Free Content The principle of biological attraction, demonstrated by the bio-continuum theory of zooplankton patch dynamics

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Abstract:

A theory of zooplankton and micronekton patch dynamics is developed that expressly includes animal behavior. This represents a departure from traditional models of patch dynamics, which generally treat animals as Lagrangian particles whose distributions are determined solely by processes of advection and diffusion. The “bio-continuum” theory is based on principles of statistical mechanics, and describes animal aggregations in terms of mean motion, random motion, random kinetic energy, distribution and abundance. The forces on an animal aggregation act both upon the aggregation as a whole (external forces) or between individuals (internal forces). We demonstrate here that the internal forces which serve to maintain autocoherence are, in essence, a force of biological attraction that can be quantified in Newtons. A coefficient of biological attraction is defined, and its magnitude evaluated in aggregations of Antarctic euphausiids (Euphausia superba). We hypothesize that the coefficient of biological attraction may be constant for all organisms in the sea.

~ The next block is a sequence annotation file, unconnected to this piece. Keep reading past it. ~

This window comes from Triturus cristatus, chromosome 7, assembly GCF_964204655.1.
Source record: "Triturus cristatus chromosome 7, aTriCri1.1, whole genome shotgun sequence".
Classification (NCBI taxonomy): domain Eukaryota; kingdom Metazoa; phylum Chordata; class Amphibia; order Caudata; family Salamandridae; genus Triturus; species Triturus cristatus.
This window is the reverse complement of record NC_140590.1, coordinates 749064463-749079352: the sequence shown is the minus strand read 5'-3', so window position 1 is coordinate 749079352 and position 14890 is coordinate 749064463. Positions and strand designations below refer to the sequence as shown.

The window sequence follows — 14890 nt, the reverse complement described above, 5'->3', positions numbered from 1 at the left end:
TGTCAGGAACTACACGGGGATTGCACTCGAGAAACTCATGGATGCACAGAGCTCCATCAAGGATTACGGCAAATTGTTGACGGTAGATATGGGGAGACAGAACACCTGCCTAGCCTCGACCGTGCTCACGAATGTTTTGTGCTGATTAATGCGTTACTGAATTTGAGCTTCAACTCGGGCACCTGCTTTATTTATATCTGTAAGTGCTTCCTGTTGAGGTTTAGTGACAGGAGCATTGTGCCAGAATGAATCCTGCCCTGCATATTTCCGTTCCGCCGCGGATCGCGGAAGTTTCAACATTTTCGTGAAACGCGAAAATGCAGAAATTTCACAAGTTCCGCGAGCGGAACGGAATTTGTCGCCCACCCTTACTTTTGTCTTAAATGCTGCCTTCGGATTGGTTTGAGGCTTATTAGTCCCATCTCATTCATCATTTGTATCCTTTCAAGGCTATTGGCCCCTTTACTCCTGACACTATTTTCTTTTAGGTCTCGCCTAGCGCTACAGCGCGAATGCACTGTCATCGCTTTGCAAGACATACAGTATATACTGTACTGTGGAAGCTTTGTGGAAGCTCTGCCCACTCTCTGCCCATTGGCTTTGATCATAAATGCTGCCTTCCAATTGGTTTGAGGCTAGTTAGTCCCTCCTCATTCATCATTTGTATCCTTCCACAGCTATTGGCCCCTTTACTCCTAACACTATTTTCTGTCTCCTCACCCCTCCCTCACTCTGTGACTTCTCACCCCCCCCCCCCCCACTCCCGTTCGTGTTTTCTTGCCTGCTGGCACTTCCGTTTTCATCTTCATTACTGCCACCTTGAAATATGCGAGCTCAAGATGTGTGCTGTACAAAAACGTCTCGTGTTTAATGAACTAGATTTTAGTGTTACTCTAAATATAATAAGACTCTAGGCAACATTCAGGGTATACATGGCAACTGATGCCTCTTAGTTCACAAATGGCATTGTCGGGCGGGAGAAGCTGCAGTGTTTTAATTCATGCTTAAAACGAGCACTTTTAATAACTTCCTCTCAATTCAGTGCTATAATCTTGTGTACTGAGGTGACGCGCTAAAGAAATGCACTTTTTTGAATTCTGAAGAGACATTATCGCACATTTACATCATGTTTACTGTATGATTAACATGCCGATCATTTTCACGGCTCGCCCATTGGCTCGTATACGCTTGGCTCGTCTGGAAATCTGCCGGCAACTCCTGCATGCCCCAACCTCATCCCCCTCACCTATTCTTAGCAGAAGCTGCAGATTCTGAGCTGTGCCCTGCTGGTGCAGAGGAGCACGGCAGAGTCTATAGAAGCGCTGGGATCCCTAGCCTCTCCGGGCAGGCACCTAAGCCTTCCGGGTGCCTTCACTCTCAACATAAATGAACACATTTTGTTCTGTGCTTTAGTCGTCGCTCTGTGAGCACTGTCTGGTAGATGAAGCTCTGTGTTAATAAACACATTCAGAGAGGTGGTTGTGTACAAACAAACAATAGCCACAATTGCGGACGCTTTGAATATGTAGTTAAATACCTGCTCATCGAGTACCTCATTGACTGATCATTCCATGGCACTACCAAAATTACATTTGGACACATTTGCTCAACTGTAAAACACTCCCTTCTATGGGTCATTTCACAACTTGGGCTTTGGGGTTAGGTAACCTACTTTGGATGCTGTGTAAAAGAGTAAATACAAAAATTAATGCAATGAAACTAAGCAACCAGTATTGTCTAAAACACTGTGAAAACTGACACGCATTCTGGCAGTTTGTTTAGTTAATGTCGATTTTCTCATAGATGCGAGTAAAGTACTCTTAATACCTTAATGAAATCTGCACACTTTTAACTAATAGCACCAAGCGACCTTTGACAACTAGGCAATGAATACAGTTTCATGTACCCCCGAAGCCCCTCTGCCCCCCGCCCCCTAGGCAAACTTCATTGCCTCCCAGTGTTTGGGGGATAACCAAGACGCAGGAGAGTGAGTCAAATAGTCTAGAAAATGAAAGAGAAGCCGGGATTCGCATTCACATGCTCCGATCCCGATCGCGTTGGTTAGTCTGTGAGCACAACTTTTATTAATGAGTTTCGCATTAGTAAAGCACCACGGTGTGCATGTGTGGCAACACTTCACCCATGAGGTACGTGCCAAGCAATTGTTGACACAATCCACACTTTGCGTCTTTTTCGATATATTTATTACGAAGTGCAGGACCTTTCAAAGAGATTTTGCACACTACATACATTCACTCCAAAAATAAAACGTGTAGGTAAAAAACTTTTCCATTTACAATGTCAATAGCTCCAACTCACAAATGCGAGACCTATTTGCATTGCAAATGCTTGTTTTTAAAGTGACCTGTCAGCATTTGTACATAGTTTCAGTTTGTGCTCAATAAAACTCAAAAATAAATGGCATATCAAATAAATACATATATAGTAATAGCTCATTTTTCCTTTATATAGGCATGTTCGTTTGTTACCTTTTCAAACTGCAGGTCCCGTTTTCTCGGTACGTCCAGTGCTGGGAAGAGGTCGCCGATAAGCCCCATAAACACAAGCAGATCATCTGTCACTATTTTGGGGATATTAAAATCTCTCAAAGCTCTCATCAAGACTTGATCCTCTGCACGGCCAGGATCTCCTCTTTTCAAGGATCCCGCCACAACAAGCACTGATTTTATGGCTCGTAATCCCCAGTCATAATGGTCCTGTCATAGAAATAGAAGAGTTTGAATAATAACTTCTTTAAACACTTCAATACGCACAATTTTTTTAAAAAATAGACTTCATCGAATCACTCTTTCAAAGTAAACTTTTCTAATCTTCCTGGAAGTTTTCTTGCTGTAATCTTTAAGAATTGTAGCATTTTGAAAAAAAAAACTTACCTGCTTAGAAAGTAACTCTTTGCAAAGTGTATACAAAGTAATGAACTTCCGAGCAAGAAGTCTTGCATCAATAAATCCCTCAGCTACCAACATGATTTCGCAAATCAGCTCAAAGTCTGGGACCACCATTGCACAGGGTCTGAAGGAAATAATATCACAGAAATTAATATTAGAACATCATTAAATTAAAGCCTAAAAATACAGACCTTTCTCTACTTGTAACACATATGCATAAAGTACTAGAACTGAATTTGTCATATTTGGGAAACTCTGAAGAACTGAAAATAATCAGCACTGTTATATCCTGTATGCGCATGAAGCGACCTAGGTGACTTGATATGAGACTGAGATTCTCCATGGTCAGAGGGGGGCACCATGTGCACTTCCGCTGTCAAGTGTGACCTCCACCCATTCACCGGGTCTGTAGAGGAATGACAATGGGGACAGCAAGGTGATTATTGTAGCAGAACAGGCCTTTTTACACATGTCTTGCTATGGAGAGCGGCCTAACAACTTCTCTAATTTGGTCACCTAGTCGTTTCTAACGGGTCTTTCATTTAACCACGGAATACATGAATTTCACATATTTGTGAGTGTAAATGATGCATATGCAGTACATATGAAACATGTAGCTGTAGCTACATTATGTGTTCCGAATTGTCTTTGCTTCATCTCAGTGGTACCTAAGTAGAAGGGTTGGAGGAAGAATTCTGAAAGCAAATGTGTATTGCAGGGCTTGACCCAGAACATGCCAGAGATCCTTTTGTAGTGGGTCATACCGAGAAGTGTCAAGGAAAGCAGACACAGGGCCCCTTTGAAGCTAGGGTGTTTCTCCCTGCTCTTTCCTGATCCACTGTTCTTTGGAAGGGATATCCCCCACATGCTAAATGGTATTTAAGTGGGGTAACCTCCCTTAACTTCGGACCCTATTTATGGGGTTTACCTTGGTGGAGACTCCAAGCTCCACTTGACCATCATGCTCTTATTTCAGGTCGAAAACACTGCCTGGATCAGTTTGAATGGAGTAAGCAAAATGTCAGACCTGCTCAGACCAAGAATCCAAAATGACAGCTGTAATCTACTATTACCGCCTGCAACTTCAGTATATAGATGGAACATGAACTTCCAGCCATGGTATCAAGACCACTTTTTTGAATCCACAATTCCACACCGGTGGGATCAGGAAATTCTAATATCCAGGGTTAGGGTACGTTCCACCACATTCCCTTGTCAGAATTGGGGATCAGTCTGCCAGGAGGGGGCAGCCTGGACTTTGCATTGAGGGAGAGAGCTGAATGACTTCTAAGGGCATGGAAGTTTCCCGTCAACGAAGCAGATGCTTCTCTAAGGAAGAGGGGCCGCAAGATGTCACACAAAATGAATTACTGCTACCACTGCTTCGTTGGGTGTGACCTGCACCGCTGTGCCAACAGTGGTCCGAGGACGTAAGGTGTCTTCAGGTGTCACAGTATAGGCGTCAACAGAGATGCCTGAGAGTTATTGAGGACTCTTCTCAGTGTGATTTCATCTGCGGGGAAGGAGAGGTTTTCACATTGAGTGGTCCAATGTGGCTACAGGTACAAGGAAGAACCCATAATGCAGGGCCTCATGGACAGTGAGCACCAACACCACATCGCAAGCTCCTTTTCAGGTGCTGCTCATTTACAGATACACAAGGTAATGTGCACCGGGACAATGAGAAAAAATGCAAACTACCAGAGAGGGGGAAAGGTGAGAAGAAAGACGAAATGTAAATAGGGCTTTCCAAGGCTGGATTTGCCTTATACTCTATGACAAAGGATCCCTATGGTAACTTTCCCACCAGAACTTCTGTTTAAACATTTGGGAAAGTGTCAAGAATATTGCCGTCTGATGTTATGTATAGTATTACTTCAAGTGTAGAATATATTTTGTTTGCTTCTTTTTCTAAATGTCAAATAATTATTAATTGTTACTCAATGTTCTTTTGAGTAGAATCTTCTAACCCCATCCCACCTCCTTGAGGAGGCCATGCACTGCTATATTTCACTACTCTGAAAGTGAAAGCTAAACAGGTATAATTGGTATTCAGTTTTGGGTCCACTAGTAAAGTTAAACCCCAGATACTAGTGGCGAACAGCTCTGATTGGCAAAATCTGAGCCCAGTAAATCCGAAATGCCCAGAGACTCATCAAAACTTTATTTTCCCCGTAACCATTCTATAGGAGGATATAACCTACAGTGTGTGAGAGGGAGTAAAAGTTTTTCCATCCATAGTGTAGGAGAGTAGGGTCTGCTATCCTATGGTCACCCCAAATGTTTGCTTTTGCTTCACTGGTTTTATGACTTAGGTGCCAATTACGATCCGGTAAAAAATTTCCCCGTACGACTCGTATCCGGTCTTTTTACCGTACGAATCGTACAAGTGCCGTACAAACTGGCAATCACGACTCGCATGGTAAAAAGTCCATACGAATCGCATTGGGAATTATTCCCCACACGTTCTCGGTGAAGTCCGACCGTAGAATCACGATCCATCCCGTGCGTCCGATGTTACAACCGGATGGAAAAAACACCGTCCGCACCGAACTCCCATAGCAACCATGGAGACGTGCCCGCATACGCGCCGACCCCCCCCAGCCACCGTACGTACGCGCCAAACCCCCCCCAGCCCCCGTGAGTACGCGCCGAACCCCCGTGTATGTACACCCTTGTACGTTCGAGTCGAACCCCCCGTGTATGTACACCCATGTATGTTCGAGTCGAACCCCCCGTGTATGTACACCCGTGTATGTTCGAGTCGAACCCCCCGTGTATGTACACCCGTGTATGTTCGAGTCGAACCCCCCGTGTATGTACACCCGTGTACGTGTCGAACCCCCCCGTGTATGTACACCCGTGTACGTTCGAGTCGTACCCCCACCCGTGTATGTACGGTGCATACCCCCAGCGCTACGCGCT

A method for measuring all key variables with acoustic Doppler technology is presented, with specific attention to application of the Acoustic Doppler Current Profiler (ADCP). We conclude that bio-continuum theory, coupled with acoustic Doppler observations, provides a practical approach for studying animal aggregation dynamics in the sea.

Document Type: Research Article

DOI: http://dx.doi.org/10.1357/0022240963213619

Publication date: September 1, 1996

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  • The Journal of Marine Research publishes peer-reviewed research articles covering a broad array of topics in physical, biological and chemical oceanography. Articles that deal with processes, as well as those that report significant observations, are welcome. In the area of biology, studies involving coupling between ecological and physical processes are preferred over those that report systematics. Authors benefit from thorough reviews of their manuscripts, where an attempt is made to maximize clarity. The time between submission and publication is kept to a minimum; there is no page charge.
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